BRADFORD has produced some remarkable artists over the years - many internationally renowned, with work in collections worldwide.

In the third book of his ‘Not Just Hockney’ series looking at past artists from the district, Colin Neville profiles a range of extraordinary men and women and the highs and lows of their lives. As with the other two books - Past Silsden Artists and Lesser Known Artists of the Bradford District, 1890-1997 - profits from sales will support community-run Silsden Town Hall.

Says Colin: “Some of the highs were very high indeed. Bradford-born etcher and sculptor May Tremel is now largely forgotten but in her heyday her prints were exhibited internationally alongside some of the finest British printmakers and artists. Dorothy Bradford gained respect for her sublime paintings of musicians and dancers.

“But the low fortunes of fate are recorded here too. There can be few things worse for an artist than to go blind, as was the case with Tom Butterfield. And there were those artists whose lives were ended brutally by war, or blighted by it.”

The First World War cut short the lives of two Keighley artists. Hugh Manning Spencer was born in 1890, his father a blacksmith. At Keighley Trade and Grammar School Hugh showed an aptitude for metal crafts and in 1911 he gained a scholarship to study metal work at the Royal College of Art in London, where his uncle, Silsden artist Augustus Spencer, was Principal. At the start of the war Hugh joined the 7th (Service) Battalion, East Kent Regiment and in 1917 became an officer. He married Doris in 1915 and their son was born in May, 1918, but Hugh didn’t live to see his child. In October 1917 he was shot dead on the first day of action at Passchendaele. An ‘unknown soldier’ was later identified as him and he is buried near Ypres.

Thomas Smith Shackleton was born in 1891, his father a coal merchant. His parents died when he and his sister were teenagers. Thomas went to Keighley Art College and in 1912 was accepted to study design at the Royal College, with the aim of being an art teacher. In 1914 he enlisted with 6th Battalion West Riding Regiment and fought at the Somme. He was killed on May 5 1917 by shellfire, attempting to capture Bullecort, and is bured at Ecoust Military cemetery.

It was a different war for George Frederick Demaine, born in Keighley in 1892 to parents who were staunch members of Wesleyan Methodist Chapel. George went to Keighley College of Art and gained a scholarship to study sculpture at the Royal College, joining the Christian Union and NCF: No-Conscription Fellowship. In 1916 he was called up and appeared before Chelsea Military Service Tribunal, claiming exemption on grounds of his religious beliefs and objection to war.

Says Colin: “He was one of 16,000 men in Britain who claimed exemption from military service in the 1914-18 war on grounds of conscientious objection. Few were granted full exemption and many accepted non-combatant roles. But George was an ‘Absolutist’, renouncing any work that assisted the war effort. He refused to comply with a notice to report for military training and on May 16, 1916 was arrested. He said that as a Christian he could take no part in warfare. He was convicted and taken to an army depot, where he disobeyed a military order, faced a court-martial and was sentenced to imprisonment in Lewes Prison, later Wormwood Scrubs.”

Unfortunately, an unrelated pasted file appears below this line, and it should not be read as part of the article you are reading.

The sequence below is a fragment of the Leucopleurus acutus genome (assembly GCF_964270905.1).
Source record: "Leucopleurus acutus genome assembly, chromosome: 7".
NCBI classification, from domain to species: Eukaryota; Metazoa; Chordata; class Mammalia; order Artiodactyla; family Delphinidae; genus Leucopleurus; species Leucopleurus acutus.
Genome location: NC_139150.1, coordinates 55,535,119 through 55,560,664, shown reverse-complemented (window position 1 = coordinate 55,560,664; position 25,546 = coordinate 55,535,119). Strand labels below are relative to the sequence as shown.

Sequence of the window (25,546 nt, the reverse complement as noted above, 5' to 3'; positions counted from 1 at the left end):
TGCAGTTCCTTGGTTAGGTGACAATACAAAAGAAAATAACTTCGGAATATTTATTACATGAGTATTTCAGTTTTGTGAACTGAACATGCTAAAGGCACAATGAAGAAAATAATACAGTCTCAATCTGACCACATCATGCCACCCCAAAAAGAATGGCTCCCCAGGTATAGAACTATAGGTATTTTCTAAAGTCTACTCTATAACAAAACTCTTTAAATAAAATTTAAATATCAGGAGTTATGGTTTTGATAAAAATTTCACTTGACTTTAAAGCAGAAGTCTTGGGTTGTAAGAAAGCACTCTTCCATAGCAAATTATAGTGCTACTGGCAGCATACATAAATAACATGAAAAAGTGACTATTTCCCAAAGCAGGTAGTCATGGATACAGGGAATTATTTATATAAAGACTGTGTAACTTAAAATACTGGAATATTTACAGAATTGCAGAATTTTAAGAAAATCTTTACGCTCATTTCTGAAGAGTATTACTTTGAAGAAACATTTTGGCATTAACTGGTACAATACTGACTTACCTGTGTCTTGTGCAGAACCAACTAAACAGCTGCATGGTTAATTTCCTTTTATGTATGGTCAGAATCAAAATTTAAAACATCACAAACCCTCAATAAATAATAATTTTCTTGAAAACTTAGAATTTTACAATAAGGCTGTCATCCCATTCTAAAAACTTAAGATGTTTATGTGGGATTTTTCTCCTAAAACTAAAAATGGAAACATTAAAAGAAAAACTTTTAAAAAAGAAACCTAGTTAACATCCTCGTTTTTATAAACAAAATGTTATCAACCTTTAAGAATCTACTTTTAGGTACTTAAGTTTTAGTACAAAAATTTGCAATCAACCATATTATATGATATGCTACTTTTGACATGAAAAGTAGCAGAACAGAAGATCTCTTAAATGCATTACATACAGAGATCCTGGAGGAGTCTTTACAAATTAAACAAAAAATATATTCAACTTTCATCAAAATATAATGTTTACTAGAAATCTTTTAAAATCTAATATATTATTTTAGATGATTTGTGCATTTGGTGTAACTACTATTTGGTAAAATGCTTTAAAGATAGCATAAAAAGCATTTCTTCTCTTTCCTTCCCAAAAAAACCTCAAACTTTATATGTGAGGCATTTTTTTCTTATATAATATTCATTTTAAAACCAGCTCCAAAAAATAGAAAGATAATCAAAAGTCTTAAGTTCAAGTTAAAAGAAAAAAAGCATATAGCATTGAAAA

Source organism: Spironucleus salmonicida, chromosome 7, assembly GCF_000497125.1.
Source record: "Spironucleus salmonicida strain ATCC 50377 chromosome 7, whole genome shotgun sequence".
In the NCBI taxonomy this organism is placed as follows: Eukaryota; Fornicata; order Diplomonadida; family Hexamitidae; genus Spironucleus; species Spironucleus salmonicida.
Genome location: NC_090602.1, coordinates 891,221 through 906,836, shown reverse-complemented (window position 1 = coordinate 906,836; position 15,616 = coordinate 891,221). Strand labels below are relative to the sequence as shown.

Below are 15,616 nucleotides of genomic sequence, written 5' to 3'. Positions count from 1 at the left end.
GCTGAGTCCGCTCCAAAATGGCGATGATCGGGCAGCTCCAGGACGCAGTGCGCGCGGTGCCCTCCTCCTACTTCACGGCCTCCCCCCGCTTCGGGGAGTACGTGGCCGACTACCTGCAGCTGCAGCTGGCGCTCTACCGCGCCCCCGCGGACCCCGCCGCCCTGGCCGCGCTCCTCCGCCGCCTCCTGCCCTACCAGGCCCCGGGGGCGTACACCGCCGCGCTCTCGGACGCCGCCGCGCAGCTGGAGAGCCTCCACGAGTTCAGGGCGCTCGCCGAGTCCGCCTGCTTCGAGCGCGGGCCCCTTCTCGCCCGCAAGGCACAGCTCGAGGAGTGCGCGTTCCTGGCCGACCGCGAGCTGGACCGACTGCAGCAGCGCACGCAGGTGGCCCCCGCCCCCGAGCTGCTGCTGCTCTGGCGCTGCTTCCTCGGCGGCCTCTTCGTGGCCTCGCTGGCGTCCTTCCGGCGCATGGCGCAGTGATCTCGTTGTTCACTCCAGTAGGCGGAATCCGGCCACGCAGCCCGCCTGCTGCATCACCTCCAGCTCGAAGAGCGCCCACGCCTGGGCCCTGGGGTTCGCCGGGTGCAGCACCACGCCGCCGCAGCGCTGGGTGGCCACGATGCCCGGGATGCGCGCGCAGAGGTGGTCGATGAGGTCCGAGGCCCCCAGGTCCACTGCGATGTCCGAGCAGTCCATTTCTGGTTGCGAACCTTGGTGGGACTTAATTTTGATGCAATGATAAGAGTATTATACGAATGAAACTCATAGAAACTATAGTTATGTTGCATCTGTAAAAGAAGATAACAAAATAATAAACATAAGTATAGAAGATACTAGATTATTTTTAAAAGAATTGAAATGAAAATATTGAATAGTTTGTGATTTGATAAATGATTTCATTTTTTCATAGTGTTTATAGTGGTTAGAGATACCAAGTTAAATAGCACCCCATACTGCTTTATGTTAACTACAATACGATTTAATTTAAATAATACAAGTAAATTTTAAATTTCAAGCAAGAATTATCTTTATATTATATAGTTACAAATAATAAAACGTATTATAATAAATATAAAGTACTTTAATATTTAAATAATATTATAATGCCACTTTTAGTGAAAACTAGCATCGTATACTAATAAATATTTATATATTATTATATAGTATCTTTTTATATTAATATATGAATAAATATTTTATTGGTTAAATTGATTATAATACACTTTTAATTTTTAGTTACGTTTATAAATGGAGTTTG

So began a cat-and-mouse cycle of court martials and imprisonment with hard labour; often breaking stones into gravel or stitching mailbags. Released in April 1919, George returned to the Royal College and became a sculptor and landscape artist, exhibiting at the Royal Academy and locally at Cartwright Hall.

Bingley-born Robert Lee studied at Bradford College of Art and in 1937 went to the Royal College. When the Second World War began he joined the Royal Artillery Signals and spent two years at a German prison camp at Freital, where he saw the Dresden bombing raids which killed an estimated 25,000 people. In Freital over 200 Germans, mostly women and children, were killed when allied bombs landed on housing.As a POW, Robert had to dig a communal grave and pack coffins in. The harrowing experience forever haunted him; in 2002 he told a journalist: “No amount of showers could wash away the smell, no amount of years can diminish the memories.”

Robert taught art at Heckmondwike Grammar School and from 1969-79 was Principal Lecturer in Visual Arts at Bingley College. Some of his artwork reflected the horrors of war. In the 1990s in his Harden studio he worked on lime wood sculpture An Angel for Dresden which he donated to the city. Some of his paintings are in Kirklees Museums and Galleries and private collections worldwide.

* The Highs - The Lows: Past Artists of the Bradford District is £7.50 at